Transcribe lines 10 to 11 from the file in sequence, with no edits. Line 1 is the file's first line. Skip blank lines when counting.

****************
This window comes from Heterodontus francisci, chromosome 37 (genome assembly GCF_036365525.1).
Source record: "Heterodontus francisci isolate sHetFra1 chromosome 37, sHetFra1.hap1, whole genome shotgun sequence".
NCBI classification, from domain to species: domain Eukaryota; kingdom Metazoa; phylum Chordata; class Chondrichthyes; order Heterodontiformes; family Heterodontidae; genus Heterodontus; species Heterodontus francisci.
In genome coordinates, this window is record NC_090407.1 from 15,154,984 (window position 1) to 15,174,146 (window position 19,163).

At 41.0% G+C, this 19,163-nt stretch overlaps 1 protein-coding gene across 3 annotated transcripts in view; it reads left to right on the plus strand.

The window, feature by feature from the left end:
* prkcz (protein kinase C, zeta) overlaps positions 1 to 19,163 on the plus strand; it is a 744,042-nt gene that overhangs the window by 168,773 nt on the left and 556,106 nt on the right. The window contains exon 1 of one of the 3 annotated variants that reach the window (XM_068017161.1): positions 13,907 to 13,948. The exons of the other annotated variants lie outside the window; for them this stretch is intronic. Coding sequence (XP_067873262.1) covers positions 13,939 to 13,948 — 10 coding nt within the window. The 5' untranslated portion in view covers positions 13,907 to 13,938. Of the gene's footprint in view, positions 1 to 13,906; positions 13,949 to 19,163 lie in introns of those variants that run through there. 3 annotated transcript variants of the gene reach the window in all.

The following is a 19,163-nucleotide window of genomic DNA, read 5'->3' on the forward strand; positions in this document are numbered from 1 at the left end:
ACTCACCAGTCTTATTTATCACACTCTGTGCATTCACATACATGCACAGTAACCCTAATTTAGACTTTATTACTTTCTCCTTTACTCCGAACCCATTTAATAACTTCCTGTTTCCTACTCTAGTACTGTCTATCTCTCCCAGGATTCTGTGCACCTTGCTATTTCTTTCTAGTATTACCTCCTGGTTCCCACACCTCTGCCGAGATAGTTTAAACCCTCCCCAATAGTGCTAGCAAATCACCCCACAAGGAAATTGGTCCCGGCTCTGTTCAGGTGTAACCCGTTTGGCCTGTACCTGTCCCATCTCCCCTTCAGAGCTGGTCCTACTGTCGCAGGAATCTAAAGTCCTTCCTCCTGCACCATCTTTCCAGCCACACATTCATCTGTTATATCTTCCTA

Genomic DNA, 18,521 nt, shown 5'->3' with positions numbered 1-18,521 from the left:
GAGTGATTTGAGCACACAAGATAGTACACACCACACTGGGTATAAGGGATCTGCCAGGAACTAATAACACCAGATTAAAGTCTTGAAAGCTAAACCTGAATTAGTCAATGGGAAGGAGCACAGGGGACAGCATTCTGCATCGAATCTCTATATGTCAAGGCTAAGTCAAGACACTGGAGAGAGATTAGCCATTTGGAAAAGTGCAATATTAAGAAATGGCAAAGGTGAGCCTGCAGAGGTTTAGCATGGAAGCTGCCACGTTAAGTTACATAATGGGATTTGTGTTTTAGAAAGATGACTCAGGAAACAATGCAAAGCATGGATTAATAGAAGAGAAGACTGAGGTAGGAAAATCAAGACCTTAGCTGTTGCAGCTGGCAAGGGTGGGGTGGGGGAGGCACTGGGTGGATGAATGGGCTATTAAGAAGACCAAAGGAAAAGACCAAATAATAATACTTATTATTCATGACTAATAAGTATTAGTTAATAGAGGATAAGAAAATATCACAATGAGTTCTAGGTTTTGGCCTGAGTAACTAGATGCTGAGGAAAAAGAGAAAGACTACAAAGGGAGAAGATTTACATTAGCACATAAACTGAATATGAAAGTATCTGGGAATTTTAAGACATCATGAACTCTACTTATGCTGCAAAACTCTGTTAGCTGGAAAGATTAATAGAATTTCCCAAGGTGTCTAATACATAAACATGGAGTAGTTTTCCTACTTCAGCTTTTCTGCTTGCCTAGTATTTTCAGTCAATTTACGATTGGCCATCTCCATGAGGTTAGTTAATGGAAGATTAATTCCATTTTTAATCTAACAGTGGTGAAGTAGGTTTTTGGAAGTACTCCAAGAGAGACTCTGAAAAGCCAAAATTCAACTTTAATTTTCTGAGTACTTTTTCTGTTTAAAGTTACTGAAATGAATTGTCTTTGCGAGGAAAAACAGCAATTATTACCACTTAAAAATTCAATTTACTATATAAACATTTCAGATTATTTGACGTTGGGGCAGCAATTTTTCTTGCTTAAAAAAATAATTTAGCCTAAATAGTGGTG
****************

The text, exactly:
Genomic DNA, 18,521 nt, shown 5'->3' with positions numbered 1-18,521 from the left:
GAGTGATTTGAGCACACAAGATAGTACACACCACACTGGGTATAAGGGATCTGCCAGGAACTAATAACACCAGATTAAAGTCTTGAAAGCTAAACCTGAATTAGTCAATGGGAAGGAGCACAGGGGACAGCATTCTGCATCGAATCTCTATATGTCAAGGCTAAGTCAAGACACTGGAGAGAGATTAGCCATTTGGAAAAGTGCAATATTAAGAAATGGCAAAGGTGAGCCTGCAGAGGTTTAGCATGGAAGCTGCCACGTTAAGTTACATAATGGGATTTGTGTTTTAGAAAGATGACTCAGGAAACAATGCAAAGCATGGATTAATAGAAGAGAAGACTGAGGTAGGAAAATCAAGACCTTAGCTGTTGCAGCTGGCAAGGGTGGGGTGGGGGAGGCACTGGGTGGATGAATGGGCTATTAAGAAGACCAAAGGAAAAGACCAAATAATAATACTTATTATTCATGACTAATAAGTATTAGTTAATAGAGGATAAGAAAATATCACAATGAGTTCTAGGTTTTGGCCTGAGTAACTAGATGCTGAGGAAAAAGAGAAAGACTACAAAGGGAGAAGATTTACATTAGCACATAAACTGAATATGAAAGTATCTGGGAATTTTAAGACATCATGAACTCTACTTATGCTGCAAAACTCTGTTAGCTGGAAAGATTAATAGAATTTCCCAAGGTGTCTAATACATAAACATGGAGTAGTTTTCCTACTTCAGCTTTTCTGCTTGCCTAGTATTTTCAGTCAATTTACGATTGGCCATCTCCATGAGGTTAGTTAATGGAAGATTAATTCCATTTTTAATCTAACAGTGGTGAAGTAGGTTTTTGGAAGTACTCCAAGAGAGACTCTGAAAAGCCAAAATTCAACTTTAATTTTCTGAGTACTTTTTCTGTTTAAAGTTACTGAAATGAATTGTCTTTGCGAGGAAAAACAGCAATTATTACCACTTAAAAATTCAATTTACTATATAAACATTTCAGATTATTTGACGTTGGGGCAGCAATTTTTCTTGCTTAAAAAAATAATTTAGCCTAAATAGTGGTG